A question that comes up regularly in our emails, conversations, meetings, and info sessions regards opportunities for students to find work as research or teaching assistants.  This fall, I snagged several emails publicizing RA/TA opportunities and I thought I’d share them here.  I’ve taken out the specifics — the point is to give you an idea of what professors might be looking for, without implying that these exact positions will be available in any given semester.  I also don’t want to lead you to think that every student has an RA or TA position.  The majority of students who work on campus are supporting office activities.  All of those qualifications aside, these notices may help you imagine what would be available whenever you enroll.

1.  TA needed for international law course
We are looking for a TA to help with organizing and teaching an undergraduate course taught by Fletcher international law faculty.  Ideally, you would have the following qualifications:  1) Background in international law; 2) You would still be at Fletcher next year.  You would be the TA for the course this spring, and next spring, you would be the coordinating instructor with another TA.

Your tasks would include the following:
– preparing discussion questions and leading weekly discussion groups;
– helping to organize a moot court exercise;
– assisting with general logistics of the course, including grading;
– holding half of the office hours.

2.  A Professor announces the availability of five research assistant positions
Positions 1-3 require assisting in a research and writing project on the fusion between religion and nationalism in Israel, India (the Hindutva Movement in particular), Palestine (Hamas in particular), Sri Lanka, and Serbia. The positions require the assistants to conduct research on manifestations of the fusion between religion and nationalism in one (or two) of the above areas and their policy implications, summarize reading materials, and draft short papers. The successful candidates should have relevant academic background and knowledge about one of the above-mentioned areas and good writing skills. Each position requires 8-10 hours per week.

Position 4 requires assisting in the following tasks: a) coordinating a seminar series for the Fletcher Seminar on International Conflict (three to four seminars per semester);  b) preparing the material for a web site page for the INCR program and the various research projects it conducts; c) coordinating the necessary technical steps to design the web site and post the material.  This position requires an average of 8 hours per week.

Position 5 requires assistance in a research and writing project on “new paradigms in conflict resolution.”  The position requires the assistant to conduct research on major issues in the conflict resolution field, summarize reading materials, and copy-edit drafted chapters. The successful candidate should have relevant academic background and should have taken or should be currently taking D223 at Fletcher or an equivalent course in another institution. This position requires an average of 8-10 hours per week.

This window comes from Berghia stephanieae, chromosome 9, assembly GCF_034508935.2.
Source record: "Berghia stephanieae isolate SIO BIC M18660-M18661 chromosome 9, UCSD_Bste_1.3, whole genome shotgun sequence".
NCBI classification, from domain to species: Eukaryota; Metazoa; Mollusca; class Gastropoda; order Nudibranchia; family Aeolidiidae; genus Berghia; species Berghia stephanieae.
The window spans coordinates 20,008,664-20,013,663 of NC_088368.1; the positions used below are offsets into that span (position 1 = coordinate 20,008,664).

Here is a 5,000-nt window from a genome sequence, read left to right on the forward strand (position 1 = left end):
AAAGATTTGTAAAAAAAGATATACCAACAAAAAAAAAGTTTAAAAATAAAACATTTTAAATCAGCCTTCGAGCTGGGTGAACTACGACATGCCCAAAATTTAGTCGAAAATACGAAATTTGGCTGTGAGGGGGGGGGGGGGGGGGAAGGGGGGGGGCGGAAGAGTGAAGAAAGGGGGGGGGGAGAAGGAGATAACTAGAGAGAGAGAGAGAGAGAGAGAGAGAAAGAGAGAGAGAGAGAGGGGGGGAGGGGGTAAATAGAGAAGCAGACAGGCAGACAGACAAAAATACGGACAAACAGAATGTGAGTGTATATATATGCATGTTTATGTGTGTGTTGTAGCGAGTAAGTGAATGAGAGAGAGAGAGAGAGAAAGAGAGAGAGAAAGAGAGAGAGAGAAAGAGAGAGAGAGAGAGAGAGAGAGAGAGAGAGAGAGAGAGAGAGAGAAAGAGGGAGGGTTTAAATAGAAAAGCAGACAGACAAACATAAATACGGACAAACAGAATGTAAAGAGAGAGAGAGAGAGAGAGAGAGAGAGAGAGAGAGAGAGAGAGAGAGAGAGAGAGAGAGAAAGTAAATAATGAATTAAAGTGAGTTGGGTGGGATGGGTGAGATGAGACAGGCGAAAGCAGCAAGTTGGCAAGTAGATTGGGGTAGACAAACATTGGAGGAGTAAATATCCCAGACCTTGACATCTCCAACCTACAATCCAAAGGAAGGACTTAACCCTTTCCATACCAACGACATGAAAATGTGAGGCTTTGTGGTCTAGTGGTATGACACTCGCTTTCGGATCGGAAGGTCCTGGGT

3.   A research group seeks to hire researchers to complete case study reports as part of its “How Mass Atrocities End” research project.
Project Description:  There is no other phase of mass atrocities that is less studied yet more debated than endings. Individual case study analyses of endings are usually characterized by lament over the enormous losses incurred and a hasty summary of the final moments. Debates in policy, activism, and scholarship often take as their starting point a more ideal ending in which outside forces (usually armed) are able, theoretically, to change the ending next time. Actual endings—discussion of when and how large-scale violence against civilians declines in frequency and scale—are notably absent from the discussion.

This project aims to help fill that gap by creating a dataset that focuses exclusively on the ending of atrocities.  Researchers will be required to select a case study and complete a report.

4.  Researchers needed for Fletcher/ICRC project
This year Fletcher is working with the ICRC (International Committee of the Red Cross) to develop a “Joint Lab” around the issue of conflict migration.  The first set of questions focuses on assessing current humanitarian challenges entailed in conflict migration in the Sahel and North Africa. This segment of the work of the Joint Lab is oriented toward building a firm foundation of knowledge on conflict migration in the region, focusing on gathering and analyzing available data related to migration flows and migrant needs, as well as assessing the current networks of local, regional and international organizations engaged in the response to the humanitarian needs of migrants in the region.  One or two Research Assistants are needed to help put together a desk review on this topic.  We expect a commitment of 6-8 hours a week.

5.  Osher Lifelong Learning Institute at Tufts needs Winter Study Group Leaders
The Osher LLI at Tufts is an adult education program for retirees with one important characteristic in common:  a desire for intellectual stimulation in a convivial atmosphere.  Which is exactly what our program offers.  No tests.  No pressure.  No grades. Just learning for the sheer joy of it.  While most of our classes are led by our own members—”seniors teaching seniors”—we generally supplement our offerings with study groups led by Tufts graduate students, often from Fletcher.

We’re currently soliciting proposals for our 8-week spring 2015 program and we’d love to hear from any Fletcher grad students who might be interested in leading a 4- or 8-session study group for us.

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